Remembering 9-11 in Poetry


Reposted with modifications from September 10, 2016

On September 11, 2001 and for six days afterwards, Lucille Clifton wrote poems exploring the attack. In other words, for a week she used poetry as a daily meditation to process what had happened.

At the time, Lucille was a colleague of mine at St. Mary’s College of Maryland, and we have posted all of them on plaques around St. John’s Pond, which sits in the middle of our campus. As one walks around the pond, one can read the sequence in its entirety.

The first poem turns on its head what it means to believe that God has blessed America. Often Americans assert that we are blessed because, as a wealthy and safe country, we are “exempt” from the suffering experienced “in otherwheres/israel ireland palestine.” Clifton notes that, with the attacks, we received a different kind of blessing, one that is in line with Jesus reaching out to the wretched of the earth: God has blessed us with the knowledge of what these “otherwheres” regularly experience:

1 Tuesday 9/11/01

thunder and lightning and our world
is another place no day
will ever be the same no blood

they know this storm in otherwheres
israel ireland palestine
but God has blessed America
we sing

and God has blessed America
to learn that no one is exempt
the world is one all fear
is one all life all death
all one

In Wednesday’s poem, Clifton reminds us that Muslims no less than Christians are God’s children. God has multiple names and many tongues. This is not the time to focus on divisiveness, she says, either anger against Muslims or anger against those targeting Muslims. This is a time to pray together under one flag, “warmed by the single love/ of the many tongued God.”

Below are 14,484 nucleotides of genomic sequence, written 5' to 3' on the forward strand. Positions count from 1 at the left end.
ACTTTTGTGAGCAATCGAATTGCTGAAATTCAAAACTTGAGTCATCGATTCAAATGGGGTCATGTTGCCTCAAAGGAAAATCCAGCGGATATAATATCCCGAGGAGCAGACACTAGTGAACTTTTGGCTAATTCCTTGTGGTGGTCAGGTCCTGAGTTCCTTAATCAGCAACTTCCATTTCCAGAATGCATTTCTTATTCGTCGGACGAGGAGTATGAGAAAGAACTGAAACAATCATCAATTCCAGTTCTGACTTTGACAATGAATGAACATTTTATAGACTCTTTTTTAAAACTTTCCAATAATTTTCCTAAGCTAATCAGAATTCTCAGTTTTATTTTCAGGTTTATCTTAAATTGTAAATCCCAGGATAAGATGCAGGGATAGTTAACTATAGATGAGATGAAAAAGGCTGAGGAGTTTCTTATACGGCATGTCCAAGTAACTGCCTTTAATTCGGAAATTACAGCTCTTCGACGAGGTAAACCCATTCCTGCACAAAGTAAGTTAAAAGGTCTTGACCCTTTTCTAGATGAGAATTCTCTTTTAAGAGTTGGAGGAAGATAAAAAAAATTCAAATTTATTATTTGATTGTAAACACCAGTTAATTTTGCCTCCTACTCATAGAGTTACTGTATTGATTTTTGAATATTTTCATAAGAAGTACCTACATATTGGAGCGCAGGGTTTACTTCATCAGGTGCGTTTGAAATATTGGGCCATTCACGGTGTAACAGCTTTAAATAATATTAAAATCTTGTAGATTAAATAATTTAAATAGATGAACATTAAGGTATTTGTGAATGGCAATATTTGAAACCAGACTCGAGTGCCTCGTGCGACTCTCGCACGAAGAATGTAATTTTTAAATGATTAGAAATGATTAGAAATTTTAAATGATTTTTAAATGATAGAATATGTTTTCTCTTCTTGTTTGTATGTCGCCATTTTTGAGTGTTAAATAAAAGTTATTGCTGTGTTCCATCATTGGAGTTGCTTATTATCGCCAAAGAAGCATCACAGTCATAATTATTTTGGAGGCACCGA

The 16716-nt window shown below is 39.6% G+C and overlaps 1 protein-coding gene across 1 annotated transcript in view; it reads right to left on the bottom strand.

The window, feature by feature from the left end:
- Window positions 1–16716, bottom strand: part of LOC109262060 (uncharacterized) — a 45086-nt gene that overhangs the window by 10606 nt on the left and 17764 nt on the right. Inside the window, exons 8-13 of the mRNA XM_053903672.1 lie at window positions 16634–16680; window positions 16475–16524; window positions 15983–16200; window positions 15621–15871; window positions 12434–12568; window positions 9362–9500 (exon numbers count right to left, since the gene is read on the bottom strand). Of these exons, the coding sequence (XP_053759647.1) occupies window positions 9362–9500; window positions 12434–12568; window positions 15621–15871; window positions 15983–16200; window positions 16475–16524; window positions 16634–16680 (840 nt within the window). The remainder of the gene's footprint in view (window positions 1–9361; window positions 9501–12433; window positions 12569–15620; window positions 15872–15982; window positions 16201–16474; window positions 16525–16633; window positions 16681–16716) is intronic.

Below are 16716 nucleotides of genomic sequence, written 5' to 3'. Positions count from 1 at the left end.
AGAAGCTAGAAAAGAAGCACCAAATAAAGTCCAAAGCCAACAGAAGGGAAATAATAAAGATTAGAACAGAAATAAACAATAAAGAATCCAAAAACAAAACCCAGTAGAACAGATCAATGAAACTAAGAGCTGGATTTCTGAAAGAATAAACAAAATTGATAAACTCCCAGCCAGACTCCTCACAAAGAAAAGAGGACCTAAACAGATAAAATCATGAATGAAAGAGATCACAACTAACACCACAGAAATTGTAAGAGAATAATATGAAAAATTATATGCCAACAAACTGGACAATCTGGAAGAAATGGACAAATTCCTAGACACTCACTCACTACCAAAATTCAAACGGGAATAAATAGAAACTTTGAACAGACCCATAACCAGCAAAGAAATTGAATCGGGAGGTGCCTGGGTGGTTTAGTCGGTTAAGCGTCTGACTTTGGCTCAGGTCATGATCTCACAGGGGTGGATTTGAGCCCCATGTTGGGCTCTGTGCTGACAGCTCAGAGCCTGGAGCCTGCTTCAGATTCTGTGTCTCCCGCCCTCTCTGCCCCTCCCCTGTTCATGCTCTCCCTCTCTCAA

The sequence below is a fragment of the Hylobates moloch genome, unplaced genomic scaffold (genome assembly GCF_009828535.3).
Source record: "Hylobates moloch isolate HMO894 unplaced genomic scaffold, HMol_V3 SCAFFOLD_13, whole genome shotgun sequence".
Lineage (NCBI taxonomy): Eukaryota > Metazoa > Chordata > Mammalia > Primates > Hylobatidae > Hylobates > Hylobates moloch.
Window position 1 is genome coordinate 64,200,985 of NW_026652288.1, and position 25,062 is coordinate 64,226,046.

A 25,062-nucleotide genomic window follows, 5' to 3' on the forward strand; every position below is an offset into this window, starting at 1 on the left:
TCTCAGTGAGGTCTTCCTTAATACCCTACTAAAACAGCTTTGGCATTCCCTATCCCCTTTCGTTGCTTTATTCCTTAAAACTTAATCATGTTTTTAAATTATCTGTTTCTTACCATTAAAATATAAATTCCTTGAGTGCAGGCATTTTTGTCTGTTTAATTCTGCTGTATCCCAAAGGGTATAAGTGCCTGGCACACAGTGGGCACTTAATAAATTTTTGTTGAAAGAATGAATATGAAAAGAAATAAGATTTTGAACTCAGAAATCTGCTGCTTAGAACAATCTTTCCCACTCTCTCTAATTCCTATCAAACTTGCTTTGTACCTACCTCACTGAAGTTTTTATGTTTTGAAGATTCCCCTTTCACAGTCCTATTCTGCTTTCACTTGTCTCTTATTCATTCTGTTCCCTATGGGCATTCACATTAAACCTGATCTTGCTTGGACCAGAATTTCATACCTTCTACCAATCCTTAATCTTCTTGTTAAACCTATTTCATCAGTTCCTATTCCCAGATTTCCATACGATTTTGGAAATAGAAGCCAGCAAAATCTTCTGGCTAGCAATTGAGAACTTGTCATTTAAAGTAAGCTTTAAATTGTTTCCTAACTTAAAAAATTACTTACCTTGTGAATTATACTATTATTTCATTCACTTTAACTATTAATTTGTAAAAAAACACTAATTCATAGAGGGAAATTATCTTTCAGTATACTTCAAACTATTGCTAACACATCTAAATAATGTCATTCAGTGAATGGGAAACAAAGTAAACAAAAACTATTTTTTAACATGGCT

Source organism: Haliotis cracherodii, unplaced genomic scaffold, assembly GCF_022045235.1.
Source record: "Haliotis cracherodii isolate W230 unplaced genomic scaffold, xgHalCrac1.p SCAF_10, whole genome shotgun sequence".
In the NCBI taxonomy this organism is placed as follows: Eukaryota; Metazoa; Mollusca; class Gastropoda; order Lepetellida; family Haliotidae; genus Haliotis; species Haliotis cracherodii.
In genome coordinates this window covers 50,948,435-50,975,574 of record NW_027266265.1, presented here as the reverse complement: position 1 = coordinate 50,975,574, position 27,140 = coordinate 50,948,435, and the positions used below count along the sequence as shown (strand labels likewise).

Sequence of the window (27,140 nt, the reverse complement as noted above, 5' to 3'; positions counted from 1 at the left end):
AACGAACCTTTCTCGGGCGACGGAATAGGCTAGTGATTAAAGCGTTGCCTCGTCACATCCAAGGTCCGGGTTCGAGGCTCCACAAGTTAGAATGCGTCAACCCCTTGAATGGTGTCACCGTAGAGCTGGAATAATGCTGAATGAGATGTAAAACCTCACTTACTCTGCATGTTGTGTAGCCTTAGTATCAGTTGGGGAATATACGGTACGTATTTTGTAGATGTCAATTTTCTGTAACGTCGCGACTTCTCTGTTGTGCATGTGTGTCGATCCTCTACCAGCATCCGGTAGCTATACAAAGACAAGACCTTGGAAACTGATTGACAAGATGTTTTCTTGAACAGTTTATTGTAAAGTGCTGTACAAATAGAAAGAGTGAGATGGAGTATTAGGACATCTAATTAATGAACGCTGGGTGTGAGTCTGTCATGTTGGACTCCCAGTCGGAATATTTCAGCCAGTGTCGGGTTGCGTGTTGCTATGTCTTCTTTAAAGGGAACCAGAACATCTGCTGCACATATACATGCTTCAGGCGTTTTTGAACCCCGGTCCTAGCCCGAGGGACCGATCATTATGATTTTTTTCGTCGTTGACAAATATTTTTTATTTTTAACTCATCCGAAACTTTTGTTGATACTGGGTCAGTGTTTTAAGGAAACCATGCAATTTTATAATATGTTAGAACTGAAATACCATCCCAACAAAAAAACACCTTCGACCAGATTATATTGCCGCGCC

2 Wednesday 9/12/01

this is not the time
i think
to note the terrorist
who threw the brick
into the mosque
this is not the time
to note
the ones who cursed
Gods other name
the ones who threatened
they would fill the streets
with arab children’s blood
and this is not the time
i think
to ask who is allowed to be
american America
all of us gathered under one flag
praying together safely
warmed by the single love
of the many tongued God

Thursday’s poem uses a passage from Genesis (28:12) to honor the firemen who gave their lives. There we read that, while dreaming, Jacob “saw a stairway resting on the earth, with its top reaching to heaven, and the angels of God were ascending and descending on it.”

3 Thursday 9/13/01

the firemen
like jacob’s ladder
into the mouth of

Friday’s poem refers to the historical suffering of oppressed groups and passes along to all Americans an insight Clifton has struggled to learn as an African American woman: victims are not to blame for their suffering. While various rightwing preachers like Jerry Falwell said that the 9/11 attacks were in retribution for America’s toleration of homosexuality, Clifton reassures Americans that we have done nothing “to deserve such villainy.”

4 Friday 9/14/01

some of us know
we have never felt safe

all of us americans